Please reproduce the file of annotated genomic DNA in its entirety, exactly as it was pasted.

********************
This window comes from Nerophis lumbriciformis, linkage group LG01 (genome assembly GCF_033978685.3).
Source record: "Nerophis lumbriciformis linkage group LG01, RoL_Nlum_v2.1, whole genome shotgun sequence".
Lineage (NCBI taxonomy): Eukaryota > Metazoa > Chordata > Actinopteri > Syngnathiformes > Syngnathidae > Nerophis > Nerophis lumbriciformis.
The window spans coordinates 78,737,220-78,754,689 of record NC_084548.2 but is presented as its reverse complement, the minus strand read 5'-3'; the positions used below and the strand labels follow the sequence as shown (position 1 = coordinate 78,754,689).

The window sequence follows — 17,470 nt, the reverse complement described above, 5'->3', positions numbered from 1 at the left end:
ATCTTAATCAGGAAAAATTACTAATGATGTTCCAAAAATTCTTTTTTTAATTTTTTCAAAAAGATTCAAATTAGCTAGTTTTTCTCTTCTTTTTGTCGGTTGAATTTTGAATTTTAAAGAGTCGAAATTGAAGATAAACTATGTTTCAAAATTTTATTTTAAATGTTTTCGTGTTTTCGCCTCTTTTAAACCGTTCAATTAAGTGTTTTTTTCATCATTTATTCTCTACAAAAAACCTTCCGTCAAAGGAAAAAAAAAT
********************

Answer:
This window comes from Nerophis lumbriciformis, linkage group LG01 (genome assembly GCF_033978685.3).
Source record: "Nerophis lumbriciformis linkage group LG01, RoL_Nlum_v2.1, whole genome shotgun sequence".
Lineage (NCBI taxonomy): Eukaryota > Metazoa > Chordata > Actinopteri > Syngnathiformes > Syngnathidae > Nerophis > Nerophis lumbriciformis.
The window spans coordinates 78,737,220-78,754,689 of record NC_084548.2 but is presented as its reverse complement, the minus strand read 5'-3'; the positions used below and the strand labels follow the sequence as shown (position 1 = coordinate 78,754,689).

The window sequence follows — 17,470 nt, the reverse complement described above, 5'->3', positions numbered from 1 at the left end:
ATCTTAATCAGGAAAAATTACTAATGATGTTCCAAAAATTCTTTTTTTAATTTTTTCAAAAAGATTCAAATTAGCTAGTTTTTCTCTTCTTTTTGTCGGTTGAATTTTGAATTTTAAAGAGTCGAAATTGAAGATAAACTATGTTTCAAAATTTTATTTTAAATGTTTTCGTGTTTTCGCCTCTTTTAAACCGTTCAATTAAGTGTTTTTTTCATCATTTATTCTCTACAAAAAACCTTCCGTCAAAGGAAAAAAAAAT